Monday, 7 September 2015

Will the Pope make annulments easier?

UPDATED: One hour ago, 12:30 PM Rome time, the Vatican released the Motu proprios, the first deals with the Latin Church and the second, the Eastern Churches.

The document is only in Latin and Italian. 

They can be viewed here.

It is being reported on Rorate Caeli Blog that:
The Vatican today announced that a press conference will be held at noon tomorrow for the presentation of two Apostolic Letters of Pope Francis, given motu proprio: Mitis iudex Dominus Iesus and Mitis et Misericors Iesus. These concern the reform of the canonical process for the causes of declaration of nullity of marriage (commonly called "annulment") respectively for the (Latin-Rite) Code of Canon Law and the Code of Canons of the Eastern Churches. 
The Pope has in his full authority the ability to issue a Law to do this. There is no point in discussing the matter at length until we see what is in it. Rorate links to an article written last year after the Synod by Don Pio Pace which can give us an idea of what may be in it.

I cannot speak for the rest of the world or the Pope's own experiences in Argentina. As a Catholic with a Decree of Nullity, I fail to understand the problem. The application in the Archdiocese of Toronto was not humiliating or onerous; but it was not simple. It took about two years, mostly due to my own delay in paperwork and witnesses which added a year. The Tribunal will look for the most obvious justifications for the decree and is often criticised by those who do not understand the process. The cost, as I recall, was around $900CDN which was  donation for which I received tax receipt. Frankly, the most difficult thing was discussing with the elderly auditor, a Religious Sister, the frequency of the marital embrace!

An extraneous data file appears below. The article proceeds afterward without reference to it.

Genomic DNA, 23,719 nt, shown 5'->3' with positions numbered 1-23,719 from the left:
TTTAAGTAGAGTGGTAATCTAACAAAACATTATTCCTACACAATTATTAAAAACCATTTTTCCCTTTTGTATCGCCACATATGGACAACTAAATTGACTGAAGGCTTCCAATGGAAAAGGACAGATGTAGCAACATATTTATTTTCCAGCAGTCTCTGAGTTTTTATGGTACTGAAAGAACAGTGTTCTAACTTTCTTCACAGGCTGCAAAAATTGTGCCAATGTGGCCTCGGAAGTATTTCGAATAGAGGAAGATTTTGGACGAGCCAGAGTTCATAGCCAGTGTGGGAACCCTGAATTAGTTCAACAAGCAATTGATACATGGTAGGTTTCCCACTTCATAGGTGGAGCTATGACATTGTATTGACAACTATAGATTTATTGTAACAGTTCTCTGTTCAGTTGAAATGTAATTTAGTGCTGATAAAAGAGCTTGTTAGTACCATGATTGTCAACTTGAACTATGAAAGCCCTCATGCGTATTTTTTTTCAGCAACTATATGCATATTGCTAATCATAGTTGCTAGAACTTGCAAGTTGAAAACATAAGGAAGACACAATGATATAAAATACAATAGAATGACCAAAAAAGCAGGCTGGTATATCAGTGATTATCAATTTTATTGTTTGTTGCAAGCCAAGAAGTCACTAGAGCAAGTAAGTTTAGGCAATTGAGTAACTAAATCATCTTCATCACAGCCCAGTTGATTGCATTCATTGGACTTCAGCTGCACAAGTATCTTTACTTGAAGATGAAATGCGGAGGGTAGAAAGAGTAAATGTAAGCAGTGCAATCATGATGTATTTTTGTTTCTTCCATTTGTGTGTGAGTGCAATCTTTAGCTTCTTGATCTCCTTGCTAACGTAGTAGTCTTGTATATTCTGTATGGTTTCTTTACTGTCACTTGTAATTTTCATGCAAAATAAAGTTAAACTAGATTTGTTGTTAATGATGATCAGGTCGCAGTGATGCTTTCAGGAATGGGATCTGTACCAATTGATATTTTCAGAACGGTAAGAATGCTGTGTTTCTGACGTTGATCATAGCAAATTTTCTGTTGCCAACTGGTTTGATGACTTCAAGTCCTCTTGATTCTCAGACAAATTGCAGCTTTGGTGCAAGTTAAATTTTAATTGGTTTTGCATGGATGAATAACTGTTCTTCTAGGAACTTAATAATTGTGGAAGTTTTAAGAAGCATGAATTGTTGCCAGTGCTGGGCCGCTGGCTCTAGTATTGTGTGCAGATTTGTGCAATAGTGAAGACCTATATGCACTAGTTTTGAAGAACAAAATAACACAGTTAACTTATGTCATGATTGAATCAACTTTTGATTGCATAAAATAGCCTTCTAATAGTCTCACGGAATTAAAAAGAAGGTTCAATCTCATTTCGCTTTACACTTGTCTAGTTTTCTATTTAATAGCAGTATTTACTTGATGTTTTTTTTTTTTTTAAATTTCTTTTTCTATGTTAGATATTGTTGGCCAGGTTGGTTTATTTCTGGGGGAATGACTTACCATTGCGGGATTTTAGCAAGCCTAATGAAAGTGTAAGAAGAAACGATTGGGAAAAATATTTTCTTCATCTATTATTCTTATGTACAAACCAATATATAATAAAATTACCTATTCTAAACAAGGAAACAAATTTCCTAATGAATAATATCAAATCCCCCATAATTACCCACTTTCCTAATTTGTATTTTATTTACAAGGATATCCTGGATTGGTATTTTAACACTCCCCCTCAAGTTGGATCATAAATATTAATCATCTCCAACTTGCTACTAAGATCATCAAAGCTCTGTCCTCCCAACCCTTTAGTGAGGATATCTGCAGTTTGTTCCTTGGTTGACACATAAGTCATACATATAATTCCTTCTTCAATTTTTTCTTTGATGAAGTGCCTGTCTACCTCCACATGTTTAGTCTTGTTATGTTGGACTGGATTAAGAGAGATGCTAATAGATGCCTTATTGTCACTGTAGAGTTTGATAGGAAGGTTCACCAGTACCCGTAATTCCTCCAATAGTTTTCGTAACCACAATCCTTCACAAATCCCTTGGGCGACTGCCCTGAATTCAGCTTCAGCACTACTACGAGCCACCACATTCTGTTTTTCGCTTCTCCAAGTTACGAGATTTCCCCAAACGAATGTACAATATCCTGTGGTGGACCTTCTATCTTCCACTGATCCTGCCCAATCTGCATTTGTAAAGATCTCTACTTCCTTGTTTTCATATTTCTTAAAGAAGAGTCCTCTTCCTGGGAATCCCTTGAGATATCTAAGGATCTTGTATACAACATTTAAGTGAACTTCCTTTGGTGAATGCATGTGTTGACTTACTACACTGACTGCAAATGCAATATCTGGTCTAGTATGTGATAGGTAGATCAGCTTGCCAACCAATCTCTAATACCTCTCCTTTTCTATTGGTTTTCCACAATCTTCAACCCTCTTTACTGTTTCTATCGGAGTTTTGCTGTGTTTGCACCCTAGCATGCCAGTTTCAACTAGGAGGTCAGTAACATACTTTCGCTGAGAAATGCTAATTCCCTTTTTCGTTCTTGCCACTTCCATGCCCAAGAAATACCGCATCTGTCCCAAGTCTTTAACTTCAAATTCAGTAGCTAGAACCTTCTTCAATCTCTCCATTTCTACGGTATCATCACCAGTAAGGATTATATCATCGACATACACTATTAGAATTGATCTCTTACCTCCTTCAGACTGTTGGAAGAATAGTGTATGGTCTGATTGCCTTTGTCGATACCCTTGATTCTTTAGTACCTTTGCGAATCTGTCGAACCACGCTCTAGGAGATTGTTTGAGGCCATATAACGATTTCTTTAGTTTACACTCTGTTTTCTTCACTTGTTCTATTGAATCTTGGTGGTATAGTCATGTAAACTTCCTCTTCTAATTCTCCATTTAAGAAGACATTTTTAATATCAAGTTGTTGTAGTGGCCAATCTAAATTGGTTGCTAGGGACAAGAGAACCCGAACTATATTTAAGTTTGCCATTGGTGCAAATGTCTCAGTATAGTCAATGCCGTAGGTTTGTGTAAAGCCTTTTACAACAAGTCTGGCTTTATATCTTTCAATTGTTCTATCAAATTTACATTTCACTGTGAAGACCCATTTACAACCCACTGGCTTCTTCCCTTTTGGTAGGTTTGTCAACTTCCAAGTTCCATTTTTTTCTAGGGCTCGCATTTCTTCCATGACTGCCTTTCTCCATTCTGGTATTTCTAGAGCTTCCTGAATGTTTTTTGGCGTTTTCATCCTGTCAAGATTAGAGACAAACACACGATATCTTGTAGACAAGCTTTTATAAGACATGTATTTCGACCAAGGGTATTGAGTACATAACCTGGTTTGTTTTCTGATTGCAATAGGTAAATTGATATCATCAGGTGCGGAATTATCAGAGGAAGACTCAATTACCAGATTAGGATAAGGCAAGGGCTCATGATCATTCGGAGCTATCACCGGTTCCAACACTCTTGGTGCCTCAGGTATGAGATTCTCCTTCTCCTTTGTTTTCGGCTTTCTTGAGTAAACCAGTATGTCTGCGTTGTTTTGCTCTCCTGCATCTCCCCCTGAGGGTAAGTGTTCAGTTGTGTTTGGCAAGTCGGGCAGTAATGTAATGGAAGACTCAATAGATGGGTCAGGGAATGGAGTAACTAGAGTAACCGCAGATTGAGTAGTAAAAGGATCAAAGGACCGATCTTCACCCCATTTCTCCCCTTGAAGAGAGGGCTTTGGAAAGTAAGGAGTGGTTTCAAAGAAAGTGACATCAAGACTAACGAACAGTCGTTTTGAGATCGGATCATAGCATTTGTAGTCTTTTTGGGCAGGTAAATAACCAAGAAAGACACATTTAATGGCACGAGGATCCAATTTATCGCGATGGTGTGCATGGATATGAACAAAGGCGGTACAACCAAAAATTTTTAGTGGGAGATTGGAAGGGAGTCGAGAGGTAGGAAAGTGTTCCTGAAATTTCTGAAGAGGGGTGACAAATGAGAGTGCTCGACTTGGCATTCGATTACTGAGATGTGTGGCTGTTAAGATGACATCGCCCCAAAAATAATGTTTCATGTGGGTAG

Note in particular what Rorate states at the bottom of the post:
Merely to illustrate how much things have changed in just three years: in 2012 the Vatican also had a project to reform some aspects of the canonical process for declarations of nullity. The major difference is that this project had as its aim to tighten, or make stricter, the grounds for granting these declarations -- not make these easier to obtain. (Rorate posted about this in May 2012.) One of the driving forces behind this "Ratzingerian" version of annulment reform was Cardinal Burke, whose removal from the Apostolic Signatura in November 2014 was, at the very least, highly convenient for the partisans of annulment simplification.  
Where is the problem?

The problem is right at the top; it begins with Jorge Bergoglio, Bishop of

Thus, it begins.


Gabby said...

I suspect that your experience in your Archdiocese and my friends' experiences in my own diocese, as well as that of most petitioners in North America, are not typical of the situations we find around the world.

As I understand it, in some areas getting a decree can take more than a decade. It may well be that all this will do is put everyone on more or less the same footing. Would that be such a bad thing?

Vox Cantoris said...

No, that would not be a bad thing provided the second instance is not tampered with.

However, I think it will end up as a free-for-all. What I predict is that we are going to see come out of all of this is a patchwork based upon Bishops' Conference preferences.

He is setting us up as an Anglican Communion which is heresy.

If I am right, he must be opposed and deposed!